Tuesday, July 25, 2006

Nobody knows you and nobody gives a damn

I recently saw Miss Lonelyhearts described as the best novel of the 20th century. So I got Miss Lonelyhearts and Day of the Locust (they are both short so are often found in a single volume.) I thought Miss Lonelyhearts was good, and a bit shocking as well. It was written in the early 30s, but has some rather graphic sexual bits. I liked that book, but I thought Day of the Locust was much better. The second book was written shortly before the author's death in 1940 and is the story of Southern California from the loser's perspective. Of course we have read plenty of stories about the rise and fall of actors, cops or other prototypical Southern California figures, but we don't often get the no-rise, all fall stories.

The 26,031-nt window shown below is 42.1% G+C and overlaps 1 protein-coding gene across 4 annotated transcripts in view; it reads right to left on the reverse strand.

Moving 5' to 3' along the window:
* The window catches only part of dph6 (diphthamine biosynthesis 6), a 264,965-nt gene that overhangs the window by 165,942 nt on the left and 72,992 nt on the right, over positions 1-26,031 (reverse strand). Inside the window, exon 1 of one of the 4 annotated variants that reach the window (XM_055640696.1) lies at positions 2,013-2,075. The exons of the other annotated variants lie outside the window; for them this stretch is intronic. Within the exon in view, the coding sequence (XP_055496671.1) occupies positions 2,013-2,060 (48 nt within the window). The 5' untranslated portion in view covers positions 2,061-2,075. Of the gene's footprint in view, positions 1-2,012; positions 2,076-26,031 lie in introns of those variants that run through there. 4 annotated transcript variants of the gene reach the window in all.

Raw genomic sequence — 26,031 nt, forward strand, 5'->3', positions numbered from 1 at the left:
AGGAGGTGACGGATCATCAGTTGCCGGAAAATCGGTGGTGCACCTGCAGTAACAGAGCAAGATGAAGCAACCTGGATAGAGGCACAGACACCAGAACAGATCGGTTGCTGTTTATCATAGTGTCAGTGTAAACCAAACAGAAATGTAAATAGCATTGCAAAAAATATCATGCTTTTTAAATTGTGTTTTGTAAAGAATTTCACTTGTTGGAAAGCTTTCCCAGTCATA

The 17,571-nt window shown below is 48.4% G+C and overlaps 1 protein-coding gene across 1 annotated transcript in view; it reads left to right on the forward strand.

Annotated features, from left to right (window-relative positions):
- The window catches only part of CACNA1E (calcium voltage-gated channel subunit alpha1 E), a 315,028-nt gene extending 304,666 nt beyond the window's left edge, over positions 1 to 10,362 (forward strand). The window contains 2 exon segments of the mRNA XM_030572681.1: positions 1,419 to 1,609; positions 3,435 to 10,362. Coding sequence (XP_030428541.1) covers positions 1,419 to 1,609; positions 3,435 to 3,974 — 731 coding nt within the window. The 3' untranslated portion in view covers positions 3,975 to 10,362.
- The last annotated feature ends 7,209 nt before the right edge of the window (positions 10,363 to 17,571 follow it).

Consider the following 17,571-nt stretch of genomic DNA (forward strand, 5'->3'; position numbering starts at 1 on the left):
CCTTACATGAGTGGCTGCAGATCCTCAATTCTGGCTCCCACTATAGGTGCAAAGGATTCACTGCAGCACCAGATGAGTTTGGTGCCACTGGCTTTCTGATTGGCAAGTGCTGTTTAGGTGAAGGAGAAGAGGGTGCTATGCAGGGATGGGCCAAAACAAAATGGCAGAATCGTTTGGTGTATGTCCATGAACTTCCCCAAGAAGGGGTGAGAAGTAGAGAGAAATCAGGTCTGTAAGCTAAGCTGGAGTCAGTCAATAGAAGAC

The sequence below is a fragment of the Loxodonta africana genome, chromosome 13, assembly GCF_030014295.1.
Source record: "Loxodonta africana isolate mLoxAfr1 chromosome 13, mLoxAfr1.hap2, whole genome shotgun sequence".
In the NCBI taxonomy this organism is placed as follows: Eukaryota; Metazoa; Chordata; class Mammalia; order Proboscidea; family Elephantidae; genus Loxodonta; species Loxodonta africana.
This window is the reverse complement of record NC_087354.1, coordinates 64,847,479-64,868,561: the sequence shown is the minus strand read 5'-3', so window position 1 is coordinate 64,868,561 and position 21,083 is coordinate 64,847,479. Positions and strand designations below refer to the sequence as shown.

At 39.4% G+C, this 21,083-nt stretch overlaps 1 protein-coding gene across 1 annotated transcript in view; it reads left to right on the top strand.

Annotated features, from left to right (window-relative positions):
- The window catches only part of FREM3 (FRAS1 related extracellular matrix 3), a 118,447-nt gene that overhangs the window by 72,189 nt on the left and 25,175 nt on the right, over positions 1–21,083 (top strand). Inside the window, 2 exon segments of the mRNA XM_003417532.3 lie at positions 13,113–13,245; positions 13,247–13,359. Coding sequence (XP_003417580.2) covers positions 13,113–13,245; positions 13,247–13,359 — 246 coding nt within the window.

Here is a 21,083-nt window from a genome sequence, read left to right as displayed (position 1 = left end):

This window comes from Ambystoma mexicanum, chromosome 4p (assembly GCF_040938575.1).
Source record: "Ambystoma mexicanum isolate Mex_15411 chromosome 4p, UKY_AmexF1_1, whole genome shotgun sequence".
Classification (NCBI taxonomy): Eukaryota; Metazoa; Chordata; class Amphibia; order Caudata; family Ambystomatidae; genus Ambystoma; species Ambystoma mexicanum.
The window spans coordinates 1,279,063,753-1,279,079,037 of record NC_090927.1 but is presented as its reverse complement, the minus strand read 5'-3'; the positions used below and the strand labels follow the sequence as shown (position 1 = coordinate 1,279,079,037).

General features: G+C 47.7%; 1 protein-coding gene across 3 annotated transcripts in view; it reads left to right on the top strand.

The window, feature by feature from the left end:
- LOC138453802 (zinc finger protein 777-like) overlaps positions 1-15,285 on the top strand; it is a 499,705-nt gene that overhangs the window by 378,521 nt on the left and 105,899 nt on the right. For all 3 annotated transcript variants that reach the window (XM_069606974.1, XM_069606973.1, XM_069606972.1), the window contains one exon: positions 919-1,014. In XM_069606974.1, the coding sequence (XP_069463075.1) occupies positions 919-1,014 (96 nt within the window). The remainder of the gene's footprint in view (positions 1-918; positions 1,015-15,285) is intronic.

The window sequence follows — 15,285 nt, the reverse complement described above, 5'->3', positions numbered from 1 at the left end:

The author follows a number of people who moved to Southern California to follow specific dreams, all of which didn't work out. The characters are all infatuated with a young beauty, who tempts and taunts them. She no doubt is the dream that failed. In the final chapter, the author expands beyond his characters to talk about the masses of people who moved to California for the good life, only to find it was as unsatisfying as the old life in Iowa. I think West has hit on a peculairly American problem, the elusive quest for satisfaction. Americans are rarely satisfied with anything. This has its definate upsides like continual improvement, innovation and a motive to fight a variety of status quos. On the downside, even very successful Americans often think of what they didn't get, instead of what they have.

On the super duper plus side, this book is short, only about 160 small pages. So you have nothing to lose!

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